Sunday, 15 February 2009

Why The UK is short of Superbandwidth

Brown's Leadership self-delusions - Again
In 2003 Chancellor McBrown auctioned wireless bandwidth to the major Telco's who wanted to set up 3G mobile phone services. At the time McBrown thought he had got a good deal because the Telco's mortgaged their futures to the tune of £23bln. Unfortunately for them 3G has never really taken off and they have wasted most of the £23bln. Meanwhile McBrown has spent the £23bln. Now we hear that the UK is behind on installing megabandth width broadband and Wi Fi points in public places. This has to be due in part to the Telco's having mugged for £23bln and now being short of sufficient readies to invest in new services. Now guess what? McBrown has decided that through his visionary leadership new wi-fi and broadband capacity is needed and that he intend to make it happen. Is it too much to assume that if McBrown had not led the Telco's up the Primrose Path to 3G Auctions we might have had a decent broadband and wi-fi service for the UK already?

There's something odd about the NPfIT suppliers

Isn’t it odd that so many of the suppliers to NPfIT have troublesome financial records?
Firstly there is CSC which a year or so ago had trouble getting approval from the US financial authorities when closing its books, or it couldn’t actually close the books in time. Then there is iSoft which had an investigation into accounting irregularities in the UK two years ago. Note: iSoft is now owned by IBA Health of Australia and their shares have underperformed vs peers. IBA Health has also suspended dividend payments. Finally there is Allco in Australia, which owns 35% of IBA Health Group and they cannot get approval from the Australian financial authorities to divest a subsidiary. Also Allco’s shares have underperformed from some strange reason. Then there is BT that is losing its shirt, and mine, on Global Services.
Check these sites for more details:- and
What’s going on with these companies? Is it the curse of NHS?

Something else to consider about NPfIT; With the exception of BT the entire programme appears to be being developed, and operated by foreign companies using mainly foreign labour and foreign software. This means the bulk of the £18bln will find its way into the profits of CSC and EDS – both based in the US. Accenture who cannily pulled out before their losses got too high – based in the US. Fujitsu – based in Japan. HP and IBM based in the US. Cap Gemini – based in France. IBA Health based in Australia. Microsoft/VMWare and the majority of the other operating system suppliers – based in the US. Indian sub-contract staff, 10’s of 1,000’s of them – based in India. No Buy British here then!
One assumes Prime Minister Brown and his Cabinet are satisfied with this result. Perhaps it is part of the master plan to help ‘Save The Global Economy’?

Thursday, 12 February 2009

BT Reports Fall in Profits - Again

Judging by the number of times BT has issued a profits warning it is more and more obvious that they did not and still do not know what's been going in their Global Services Division which is now declared to lose over £500mln. What a shocker! But perhaps not. It was widely known last Summer that BTGS was in trouble and that too many under priced contracts had been signed. In essence BT management acted just like the bankers who have been heavily criticised of late for dodgy deals and not being sufficiently contrite.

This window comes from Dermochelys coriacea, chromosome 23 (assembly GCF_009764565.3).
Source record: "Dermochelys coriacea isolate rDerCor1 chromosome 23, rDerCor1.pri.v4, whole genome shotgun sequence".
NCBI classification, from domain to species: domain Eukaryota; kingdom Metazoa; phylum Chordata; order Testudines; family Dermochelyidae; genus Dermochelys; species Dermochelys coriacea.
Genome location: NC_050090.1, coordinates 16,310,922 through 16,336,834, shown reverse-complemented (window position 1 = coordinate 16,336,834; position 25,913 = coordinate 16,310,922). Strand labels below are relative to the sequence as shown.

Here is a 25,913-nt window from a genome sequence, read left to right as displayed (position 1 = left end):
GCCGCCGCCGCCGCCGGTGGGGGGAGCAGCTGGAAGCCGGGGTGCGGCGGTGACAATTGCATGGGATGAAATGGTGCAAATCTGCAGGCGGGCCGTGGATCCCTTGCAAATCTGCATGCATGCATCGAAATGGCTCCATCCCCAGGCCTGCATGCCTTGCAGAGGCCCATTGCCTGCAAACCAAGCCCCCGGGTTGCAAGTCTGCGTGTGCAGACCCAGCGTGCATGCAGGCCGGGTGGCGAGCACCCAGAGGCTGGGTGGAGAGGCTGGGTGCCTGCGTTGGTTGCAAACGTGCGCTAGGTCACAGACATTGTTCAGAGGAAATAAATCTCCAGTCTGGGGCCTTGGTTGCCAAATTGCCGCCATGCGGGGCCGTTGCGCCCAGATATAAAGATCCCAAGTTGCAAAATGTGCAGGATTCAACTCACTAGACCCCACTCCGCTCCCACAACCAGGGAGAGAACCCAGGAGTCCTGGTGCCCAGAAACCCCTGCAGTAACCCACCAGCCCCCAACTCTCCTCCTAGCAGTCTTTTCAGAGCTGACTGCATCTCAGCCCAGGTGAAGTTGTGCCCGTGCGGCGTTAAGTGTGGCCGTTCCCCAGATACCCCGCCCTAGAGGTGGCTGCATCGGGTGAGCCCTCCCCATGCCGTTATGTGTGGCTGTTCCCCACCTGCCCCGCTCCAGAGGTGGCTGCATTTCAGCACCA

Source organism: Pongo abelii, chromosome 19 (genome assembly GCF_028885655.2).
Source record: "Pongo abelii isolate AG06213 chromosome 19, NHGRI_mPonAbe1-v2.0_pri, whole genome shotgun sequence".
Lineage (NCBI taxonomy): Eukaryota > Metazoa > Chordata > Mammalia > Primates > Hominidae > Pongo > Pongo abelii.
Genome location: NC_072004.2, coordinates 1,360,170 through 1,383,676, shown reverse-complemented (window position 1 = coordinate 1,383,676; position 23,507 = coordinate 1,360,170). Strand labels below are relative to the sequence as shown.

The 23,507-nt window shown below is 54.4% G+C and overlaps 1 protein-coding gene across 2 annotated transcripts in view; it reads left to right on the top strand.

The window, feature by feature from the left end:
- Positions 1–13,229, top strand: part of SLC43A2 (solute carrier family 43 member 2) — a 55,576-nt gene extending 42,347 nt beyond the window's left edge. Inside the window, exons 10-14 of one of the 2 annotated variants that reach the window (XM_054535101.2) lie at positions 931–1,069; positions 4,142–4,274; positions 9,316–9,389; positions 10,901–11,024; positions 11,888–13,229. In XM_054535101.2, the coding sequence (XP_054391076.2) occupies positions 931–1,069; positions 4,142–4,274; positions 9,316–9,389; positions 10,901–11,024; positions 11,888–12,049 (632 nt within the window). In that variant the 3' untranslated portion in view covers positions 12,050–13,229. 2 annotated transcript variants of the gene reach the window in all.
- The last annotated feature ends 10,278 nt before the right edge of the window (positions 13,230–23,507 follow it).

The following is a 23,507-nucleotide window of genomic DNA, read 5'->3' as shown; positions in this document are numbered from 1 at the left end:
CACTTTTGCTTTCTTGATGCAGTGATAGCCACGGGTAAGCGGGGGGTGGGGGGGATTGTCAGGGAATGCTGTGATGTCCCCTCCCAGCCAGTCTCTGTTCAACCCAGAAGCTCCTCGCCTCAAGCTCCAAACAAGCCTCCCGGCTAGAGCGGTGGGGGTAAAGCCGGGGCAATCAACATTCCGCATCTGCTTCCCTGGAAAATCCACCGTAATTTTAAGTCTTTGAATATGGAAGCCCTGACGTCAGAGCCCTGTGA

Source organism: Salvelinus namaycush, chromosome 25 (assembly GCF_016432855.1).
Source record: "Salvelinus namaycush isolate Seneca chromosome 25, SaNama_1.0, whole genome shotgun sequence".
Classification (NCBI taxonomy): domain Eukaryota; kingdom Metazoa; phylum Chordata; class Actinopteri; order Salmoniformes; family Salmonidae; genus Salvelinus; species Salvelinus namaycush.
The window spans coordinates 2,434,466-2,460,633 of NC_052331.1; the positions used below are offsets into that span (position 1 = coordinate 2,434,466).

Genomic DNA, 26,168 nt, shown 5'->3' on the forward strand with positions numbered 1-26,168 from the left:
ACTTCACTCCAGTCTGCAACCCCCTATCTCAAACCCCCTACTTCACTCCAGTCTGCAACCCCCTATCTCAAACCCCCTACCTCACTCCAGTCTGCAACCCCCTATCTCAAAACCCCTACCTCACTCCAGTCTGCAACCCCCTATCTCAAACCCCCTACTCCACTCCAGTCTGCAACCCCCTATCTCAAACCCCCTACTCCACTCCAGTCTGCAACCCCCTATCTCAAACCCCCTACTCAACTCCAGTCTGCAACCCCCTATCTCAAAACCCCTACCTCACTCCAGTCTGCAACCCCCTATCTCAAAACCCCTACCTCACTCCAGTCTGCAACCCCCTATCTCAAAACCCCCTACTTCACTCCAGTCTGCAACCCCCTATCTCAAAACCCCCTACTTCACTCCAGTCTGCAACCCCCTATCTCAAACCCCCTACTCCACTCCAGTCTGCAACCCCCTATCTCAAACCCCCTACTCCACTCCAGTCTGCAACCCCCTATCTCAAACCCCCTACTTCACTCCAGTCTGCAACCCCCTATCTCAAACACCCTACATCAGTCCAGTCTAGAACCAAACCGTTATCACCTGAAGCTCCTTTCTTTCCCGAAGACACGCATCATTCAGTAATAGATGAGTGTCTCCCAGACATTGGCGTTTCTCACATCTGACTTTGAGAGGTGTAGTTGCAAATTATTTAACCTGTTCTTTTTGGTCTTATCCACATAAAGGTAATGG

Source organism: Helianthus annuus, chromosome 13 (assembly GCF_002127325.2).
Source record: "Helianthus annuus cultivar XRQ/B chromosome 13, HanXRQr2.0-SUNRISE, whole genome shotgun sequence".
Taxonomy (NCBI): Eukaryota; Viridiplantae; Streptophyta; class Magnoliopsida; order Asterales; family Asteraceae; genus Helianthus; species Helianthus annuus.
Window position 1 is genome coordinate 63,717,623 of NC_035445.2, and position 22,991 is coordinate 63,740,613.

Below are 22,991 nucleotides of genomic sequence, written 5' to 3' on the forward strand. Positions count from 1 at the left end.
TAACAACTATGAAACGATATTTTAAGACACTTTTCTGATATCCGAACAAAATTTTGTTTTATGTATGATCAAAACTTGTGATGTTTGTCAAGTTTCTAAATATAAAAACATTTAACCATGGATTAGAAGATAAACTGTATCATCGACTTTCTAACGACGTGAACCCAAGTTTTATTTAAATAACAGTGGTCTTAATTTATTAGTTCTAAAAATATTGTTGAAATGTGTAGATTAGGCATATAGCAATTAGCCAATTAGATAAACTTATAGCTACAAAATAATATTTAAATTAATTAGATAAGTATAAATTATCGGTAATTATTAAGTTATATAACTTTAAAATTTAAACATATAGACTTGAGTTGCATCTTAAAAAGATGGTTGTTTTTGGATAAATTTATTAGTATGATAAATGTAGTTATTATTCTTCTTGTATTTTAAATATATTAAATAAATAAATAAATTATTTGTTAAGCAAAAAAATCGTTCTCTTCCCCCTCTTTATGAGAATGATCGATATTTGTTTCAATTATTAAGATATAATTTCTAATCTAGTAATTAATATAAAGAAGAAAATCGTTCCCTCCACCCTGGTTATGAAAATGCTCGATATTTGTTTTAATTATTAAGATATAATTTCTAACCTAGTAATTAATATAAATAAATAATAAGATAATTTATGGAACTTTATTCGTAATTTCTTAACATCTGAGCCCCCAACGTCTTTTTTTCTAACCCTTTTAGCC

Questions to Mr Livingston, the boss at BT;
Why has it taken so long to understand the depth of the problem?
How long will the earnings hits continue?
What is being done to recover bonus payments made to those who over egged the earnings forecasts and signed up for the bad contracts?

Questions for The Secretary of State for Health, Alan Johnson;
If BT GS have over sold to their management the costs of IT for NHS what are the true costs going to be to the UK tax payer?
Will NHS IT have to renegotiate the contracts to ensure the losses sustained by suppliers like BT GS are not passed on?
In the light of continuing failure of suppliers to NPfIT will NHS IT be reviewing the capability of its chosen suppliers to continue to deliver before they fail or pull out?
As all public service contracts are subject to specific rules about offering accurate prices and not under bidding (which BT-GS seems to have done) have these rules been broken by BT?

Questions for the boss of Ofcom;
If BT GS obtained these contracts by under pricing their bids do their opponents in the bids have a case for malpractice?
As BT is legally obliged to bid for contracts within certain price parameters and seem to have ignored them to win business has BT broken Ofcom's own rules?

Question for the Prime Minister;
Is Mr Livingston still on the short list of knighthoods yet to be awarded?

Wednesday, 11 February 2009

NHS IT Strategy - Some Recommendations and Possible Solutions

Following my previous blogs in which I criticise NHS IT I guess it is only right that I should offer up some ideas and solutions to the problems. So here goes.

Organisational Reform Is Needed: Firstly assuming that NHS continues with its current structures and remit one has to make do with what’s in place and perhaps make some changes in the various established groups that are part of the UK Health sector. I refer to The British Medical Association, The Colleges of Dentistry, Nursing, Mid-Wives, Surgeons and other similar groups. These should be asked to take on the skills and quality management side of each of the professions, and if there are not similar organisations for para-medics, ambulance drivers, and hospital management, they should be sponsored and set up. These groups, which I would call Guilds, should not do anything that intrudes into the area of Trade Unions as the support and championing of the workers (cleaners to surgeons) should be via Unions whereas Guilds would champion quality and skills. Currently the BMA, for example, gets too involved in trade union type work while trying to ensure clinical excellence. This creates a conflict of interest which is never properly resolved and hence service, and the patients, suffer.